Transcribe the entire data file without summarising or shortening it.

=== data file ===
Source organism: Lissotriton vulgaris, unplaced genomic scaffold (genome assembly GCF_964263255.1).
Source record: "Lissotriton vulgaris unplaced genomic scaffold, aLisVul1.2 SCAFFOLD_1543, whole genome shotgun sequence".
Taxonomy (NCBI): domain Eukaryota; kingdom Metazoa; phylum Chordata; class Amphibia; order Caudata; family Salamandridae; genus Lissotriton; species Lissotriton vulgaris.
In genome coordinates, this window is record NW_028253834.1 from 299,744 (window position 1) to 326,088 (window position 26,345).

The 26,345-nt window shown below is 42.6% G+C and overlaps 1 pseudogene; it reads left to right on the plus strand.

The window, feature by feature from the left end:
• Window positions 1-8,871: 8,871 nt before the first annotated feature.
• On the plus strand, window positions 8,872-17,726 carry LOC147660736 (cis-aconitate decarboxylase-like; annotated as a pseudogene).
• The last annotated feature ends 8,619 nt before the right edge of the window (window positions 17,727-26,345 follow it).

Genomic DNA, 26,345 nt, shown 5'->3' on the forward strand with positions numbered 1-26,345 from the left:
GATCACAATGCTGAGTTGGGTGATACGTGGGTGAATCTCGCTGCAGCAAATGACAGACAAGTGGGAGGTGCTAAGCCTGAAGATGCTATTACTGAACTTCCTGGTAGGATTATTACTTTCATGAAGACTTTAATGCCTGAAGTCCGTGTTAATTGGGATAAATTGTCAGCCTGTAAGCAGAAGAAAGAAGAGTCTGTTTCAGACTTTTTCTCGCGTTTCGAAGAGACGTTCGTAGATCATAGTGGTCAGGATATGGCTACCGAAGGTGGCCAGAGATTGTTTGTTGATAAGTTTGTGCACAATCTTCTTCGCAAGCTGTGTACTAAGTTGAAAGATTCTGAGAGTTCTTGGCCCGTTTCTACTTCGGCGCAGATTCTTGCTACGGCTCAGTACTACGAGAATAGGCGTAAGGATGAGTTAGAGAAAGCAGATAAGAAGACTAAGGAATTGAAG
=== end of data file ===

Source organism: Lissotriton vulgaris, unplaced genomic scaffold (genome assembly GCF_964263255.1).
Source record: "Lissotriton vulgaris unplaced genomic scaffold, aLisVul1.2 SCAFFOLD_1543, whole genome shotgun sequence".
Taxonomy (NCBI): domain Eukaryota; kingdom Metazoa; phylum Chordata; class Amphibia; order Caudata; family Salamandridae; genus Lissotriton; species Lissotriton vulgaris.
In genome coordinates, this window is record NW_028253834.1 from 299,744 (window position 1) to 326,088 (window position 26,345).

The 26,345-nt window shown below is 42.6% G+C and overlaps 1 pseudogene; it reads left to right on the plus strand.

The window, feature by feature from the left end:
• Window positions 1-8,871: 8,871 nt before the first annotated feature.
• On the plus strand, window positions 8,872-17,726 carry LOC147660736 (cis-aconitate decarboxylase-like; annotated as a pseudogene).
• The last annotated feature ends 8,619 nt before the right edge of the window (window positions 17,727-26,345 follow it).

Genomic DNA, 26,345 nt, shown 5'->3' on the forward strand with positions numbered 1-26,345 from the left:
GATCACAATGCTGAGTTGGGTGATACGTGGGTGAATCTCGCTGCAGCAAATGACAGACAAGTGGGAGGTGCTAAGCCTGAAGATGCTATTACTGAACTTCCTGGTAGGATTATTACTTTCATGAAGACTTTAATGCCTGAAGTCCGTGTTAATTGGGATAAATTGTCAGCCTGTAAGCAGAAGAAAGAAGAGTCTGTTTCAGACTTTTTCTCGCGTTTCGAAGAGACGTTCGTAGATCATAGTGGTCAGGATATGGCTACCGAAGGTGGCCAGAGATTGTTTGTTGATAAGTTTGTGCACAATCTTCTTCGCAAGCTGTGTACTAAGTTGAAAGATTCTGAGAGTTCTTGGCCCGTTTCTACTTCGGCGCAGATTCTTGCTACGGCTCAGTACTACGAGAATAGGCGTAAGGATGAGTTAGAGAAAGCAGATAAGAAGACTAAGGAATTGAAG